Wednesday, July 25, 2012

Important artifacts....

The dictionary states that materialism, or being materialistic is "the theory or attitude that physical well-being and worldly possessions constitute the greatest good and highest value in life." While I don't adhere to this, I have a certain respect, appreciation and admiration for objects. Obviously the objects that we surround ourselves with reflect choices, and therefore represent who we are, where we've been, what we like and how we reflect our identity to ourselves and those around us. We hoard our possessions and our treasures in a private way. Even as I write this, a small glass jar terrarium, a postcard with the photo of an Iceberg off the coast of Newfoundland and a small plastic figurine of a penguin stare down from a shelf above my desk.

In this vein, I fell in love with Leanne Shapton's "Important Artifacts and Personal Property from the Collection of Lenore Doolan and Harold Morris, Including Books, Street Fashion and Jewelry". This book explore the fictional love story of Lenore and Harold through a fake auction catalog of their possessions. It is a lovely display of personal and mundane objects, but when presented of such a clear picture of a couple through objects, a narrative forms. Their personal collection is numbered in lots, and a price is provided. It's interesting to think about who you would be, or what your life would be should you be presented as a series of objects or simply by your possessions.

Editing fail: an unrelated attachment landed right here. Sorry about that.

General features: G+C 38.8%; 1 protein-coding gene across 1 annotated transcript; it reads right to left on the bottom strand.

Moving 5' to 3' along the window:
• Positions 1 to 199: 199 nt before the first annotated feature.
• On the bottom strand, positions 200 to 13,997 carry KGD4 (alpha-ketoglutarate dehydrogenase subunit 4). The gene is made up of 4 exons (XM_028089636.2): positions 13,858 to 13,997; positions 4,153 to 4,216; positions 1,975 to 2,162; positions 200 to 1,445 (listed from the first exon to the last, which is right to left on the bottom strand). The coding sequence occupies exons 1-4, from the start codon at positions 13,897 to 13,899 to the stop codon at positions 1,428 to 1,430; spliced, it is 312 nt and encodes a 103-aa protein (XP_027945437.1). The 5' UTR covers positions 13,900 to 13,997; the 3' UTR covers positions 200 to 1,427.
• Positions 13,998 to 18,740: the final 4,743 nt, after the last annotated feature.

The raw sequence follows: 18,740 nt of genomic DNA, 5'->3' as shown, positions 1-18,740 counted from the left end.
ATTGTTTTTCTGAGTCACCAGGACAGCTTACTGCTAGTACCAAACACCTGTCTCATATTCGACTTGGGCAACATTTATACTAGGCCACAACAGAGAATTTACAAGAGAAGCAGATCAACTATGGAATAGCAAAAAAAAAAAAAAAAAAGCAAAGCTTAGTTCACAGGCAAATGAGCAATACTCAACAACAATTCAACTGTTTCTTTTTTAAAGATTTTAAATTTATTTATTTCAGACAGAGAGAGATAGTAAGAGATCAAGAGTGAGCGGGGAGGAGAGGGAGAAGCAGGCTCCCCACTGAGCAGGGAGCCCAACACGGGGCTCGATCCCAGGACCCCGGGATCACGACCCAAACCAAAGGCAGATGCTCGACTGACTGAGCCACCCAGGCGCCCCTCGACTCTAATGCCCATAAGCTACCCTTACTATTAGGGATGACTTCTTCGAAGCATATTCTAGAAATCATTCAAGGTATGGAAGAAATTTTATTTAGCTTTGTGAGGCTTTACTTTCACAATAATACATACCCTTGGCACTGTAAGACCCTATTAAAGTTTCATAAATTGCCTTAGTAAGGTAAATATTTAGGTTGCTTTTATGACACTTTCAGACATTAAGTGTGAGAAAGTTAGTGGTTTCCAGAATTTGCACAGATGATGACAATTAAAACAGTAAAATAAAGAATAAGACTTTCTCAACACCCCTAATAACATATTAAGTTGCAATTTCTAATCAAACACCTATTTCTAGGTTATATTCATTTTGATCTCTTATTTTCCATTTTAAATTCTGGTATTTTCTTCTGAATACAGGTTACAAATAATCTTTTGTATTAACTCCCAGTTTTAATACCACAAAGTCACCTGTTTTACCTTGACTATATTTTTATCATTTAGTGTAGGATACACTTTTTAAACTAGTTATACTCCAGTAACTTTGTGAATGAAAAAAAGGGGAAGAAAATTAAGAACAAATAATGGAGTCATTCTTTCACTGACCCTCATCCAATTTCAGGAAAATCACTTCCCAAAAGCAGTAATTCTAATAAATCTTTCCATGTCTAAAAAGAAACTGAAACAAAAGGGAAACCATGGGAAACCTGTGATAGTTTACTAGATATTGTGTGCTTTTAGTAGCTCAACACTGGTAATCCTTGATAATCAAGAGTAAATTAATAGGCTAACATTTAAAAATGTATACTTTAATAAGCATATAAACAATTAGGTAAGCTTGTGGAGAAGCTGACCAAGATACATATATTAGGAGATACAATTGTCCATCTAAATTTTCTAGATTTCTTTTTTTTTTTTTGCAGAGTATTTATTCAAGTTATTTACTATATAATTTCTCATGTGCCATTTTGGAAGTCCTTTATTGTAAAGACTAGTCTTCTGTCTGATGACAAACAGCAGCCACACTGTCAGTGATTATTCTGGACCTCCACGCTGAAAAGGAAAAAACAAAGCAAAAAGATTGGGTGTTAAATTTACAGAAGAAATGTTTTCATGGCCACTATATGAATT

a collection of "hidden"mothers

Thanks to the folks over at The Museum of Ridiculously Interesting Things I came across an amazing set of vintage photographs of hidden mothers in these portraits of their children. Back when photos took a while to expose and children had to sit still for a good chunk of time, mothers would "hide" (they're clearly there...) in order to hold their kids still for long enough. I find these photos beautiful, haunting, funny, endearing and just plain adorable. And while not exactly about collections, this flickr collection is pretty amazing.

Internet Collections and Bookmarking

The Internet has allowed collections to take on a whole new meaning, and a whole new form. Everyone is a collector now - of photos, of friends, articles, links, charts, followers, websites and blogs. Your bookmark bar is a collection. Your twitter followers are a collection. I am becoming fascinated with the issues of taxonomy, cataloging and organizing these online collections - it is the intersection of data collection and management, archiving and cataloging these non-tangible, yet visible items.